The debate on visibility

A theme one hears repeatedly these days is this: Efforts to secure supply chains from terrorism will yield long-term benefits to companies involved in trade, by making those same supply chains more efficient.

That is all well and good, but this "efficiency dividend" is still somewhere off on the horizon. One reason is that one of the central issues involving security is unresolved. That is whether the new environment requires that ocean containers be tracked individually and electronically from their origin to destination.

Statements from officials of the Transportation Security Administration in the aftermath of Sept. 11 suggested that such visibility was absolutely needed. TSA officials told industry gatherings that they wanted to know everything there is to know about every container, at every step of the process. Software executive Rob Quartel summed up the fears of industry by suggesting that the government "will continue to see an obligation to create and manage an intrusive, integrated, over-arching response" to the terrorist threat.

Technology is not the issue. Well before the terrorist attacks, container lines, logistics providers and technology developers all looked closely at the idea of individual container tracking. They concluded that while it was possible to electronically tag every container and watch it move across the ocean and inland to and from seaports, it was too expensive. Carriers did not see enough value in using sensors to track their equipment, and shippers didn't see enough value in using the devices to track their cargoes. That is why today, more than 30 years after containers came into widespread use and with several million of them circulating around the world, they are rarely tracked through individual sensors, though the technology is used for trucks and rail. When containers are tracked, it is generally through software that has been told that the box has been loaded on a ship, offloaded at the other end, etc., rather than through real-time sensors.

The issue of cargo visibility, in fact, points directly to the next phase in the development of an effective system of trade security. The Container Security Initiative and the Customs-Trade Partnership Against Terrorism can be considered Phase 1. But many understandably want to know what Phase II will look like, because it seems clear that the effort won't end with the programs in place today, however well they appear to be working. Having never thought of the trade system from a security perspective, the U.S. and indeed the world remain in the very early stages of what Stephen Flynn of the Council on Foreign Relations calls "retrofitting."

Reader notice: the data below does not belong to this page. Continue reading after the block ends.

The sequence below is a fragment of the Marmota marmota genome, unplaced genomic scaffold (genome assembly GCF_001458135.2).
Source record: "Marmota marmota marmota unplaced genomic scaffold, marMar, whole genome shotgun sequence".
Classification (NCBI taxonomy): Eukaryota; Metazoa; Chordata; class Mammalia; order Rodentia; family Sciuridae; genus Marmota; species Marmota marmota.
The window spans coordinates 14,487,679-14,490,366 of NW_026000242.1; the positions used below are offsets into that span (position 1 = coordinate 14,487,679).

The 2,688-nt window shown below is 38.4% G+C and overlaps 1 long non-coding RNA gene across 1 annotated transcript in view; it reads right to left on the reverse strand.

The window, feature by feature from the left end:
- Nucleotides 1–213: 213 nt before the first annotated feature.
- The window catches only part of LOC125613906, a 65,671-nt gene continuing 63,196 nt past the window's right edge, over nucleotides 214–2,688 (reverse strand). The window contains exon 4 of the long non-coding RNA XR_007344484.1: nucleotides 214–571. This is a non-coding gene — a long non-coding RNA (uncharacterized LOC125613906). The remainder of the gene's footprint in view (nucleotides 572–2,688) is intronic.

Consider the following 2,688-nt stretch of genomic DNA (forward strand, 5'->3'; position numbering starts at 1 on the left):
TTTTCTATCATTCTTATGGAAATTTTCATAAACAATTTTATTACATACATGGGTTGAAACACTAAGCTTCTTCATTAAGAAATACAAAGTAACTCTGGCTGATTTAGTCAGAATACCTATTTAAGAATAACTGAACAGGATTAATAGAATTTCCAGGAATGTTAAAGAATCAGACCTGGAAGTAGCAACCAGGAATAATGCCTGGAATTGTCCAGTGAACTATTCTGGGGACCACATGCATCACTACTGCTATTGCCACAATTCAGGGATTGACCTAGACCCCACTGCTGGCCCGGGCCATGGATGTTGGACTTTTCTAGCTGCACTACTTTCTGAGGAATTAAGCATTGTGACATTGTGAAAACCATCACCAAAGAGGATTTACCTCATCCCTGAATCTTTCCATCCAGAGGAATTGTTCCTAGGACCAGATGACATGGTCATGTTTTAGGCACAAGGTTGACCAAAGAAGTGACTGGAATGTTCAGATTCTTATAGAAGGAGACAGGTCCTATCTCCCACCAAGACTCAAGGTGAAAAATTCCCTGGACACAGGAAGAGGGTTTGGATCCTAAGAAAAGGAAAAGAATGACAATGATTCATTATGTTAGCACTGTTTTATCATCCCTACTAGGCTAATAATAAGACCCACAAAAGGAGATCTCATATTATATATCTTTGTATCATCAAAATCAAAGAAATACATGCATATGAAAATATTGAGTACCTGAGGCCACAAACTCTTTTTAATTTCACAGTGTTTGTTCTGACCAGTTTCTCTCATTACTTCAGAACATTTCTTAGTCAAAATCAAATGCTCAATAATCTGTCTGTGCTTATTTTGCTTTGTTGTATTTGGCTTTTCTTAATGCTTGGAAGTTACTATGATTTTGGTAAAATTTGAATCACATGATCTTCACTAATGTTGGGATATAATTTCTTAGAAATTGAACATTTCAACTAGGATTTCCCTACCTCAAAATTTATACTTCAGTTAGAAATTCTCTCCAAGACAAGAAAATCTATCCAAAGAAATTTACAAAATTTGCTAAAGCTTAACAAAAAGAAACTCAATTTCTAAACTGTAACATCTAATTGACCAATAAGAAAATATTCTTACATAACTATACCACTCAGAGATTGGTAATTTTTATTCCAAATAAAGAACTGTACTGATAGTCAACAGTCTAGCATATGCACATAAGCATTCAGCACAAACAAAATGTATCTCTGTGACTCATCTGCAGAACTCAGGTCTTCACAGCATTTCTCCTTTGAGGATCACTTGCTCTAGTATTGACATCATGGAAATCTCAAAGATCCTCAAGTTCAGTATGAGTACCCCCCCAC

Whether real-time visibility is a necessary part of that system is one of the key debates under way, both within industry and in Congress. Some programs, including the Smart and Secure Tradelanes initiative, appear to be going down that road, evaluating technology that will allow real-time tracking as well as monitoring of the integrity of container seals and environmental changes inside a container that could indicate tampering.

But nobody is rushing to judgment. Bureaucratically, part of the reason is that the trade-knowledgeable Bureau of Customs and Border Protection has a prominent role in trade security and is serving as a counterweight to the more na?ve Transportation Security Administration.

As a result, reasonable voices of skepticism are making themselves heard. "If we are to meaningfully add to the supply chain, I don't know if you need to know each minute where (a container) is," Robert Bonner, commissioner of the Bureau of Customs and Border Protection, told the Liner CEO Forum in Boston on April 1.

"There are some strong opinions out there about the need for total cargo visibility vs. the fact it could be complicated or very expensive," said Richard Larrabee, seaport director at the Port Authority of New York and New Jersey.

Where this effort goes from here will largely be defined by initiatives such as Operation Safe Commerce. Beginning in a few months and lasting perhaps a year, experiments under this program will be conducted out of three port areas, New York-New Jersey, Los Angeles-Long Beach and Seattle-Tacoma to determine the usefulness and feasibility of any number of different security strategies pertaining to ocean container transport.

So far, $28 million has been appropriated for the projects, and more may be on the way. "What we are really trying to do is develop a systematic way to analyze concepts and come back with good thinking and real-world experience in looking at those solutions, and part of that would be the cost," Larrabee said.

Peter Tirschwell is editor of The Journal of Commerce. He can be reached at (973) 848-7158, or via e-mail at ptirschwell@joc.com.

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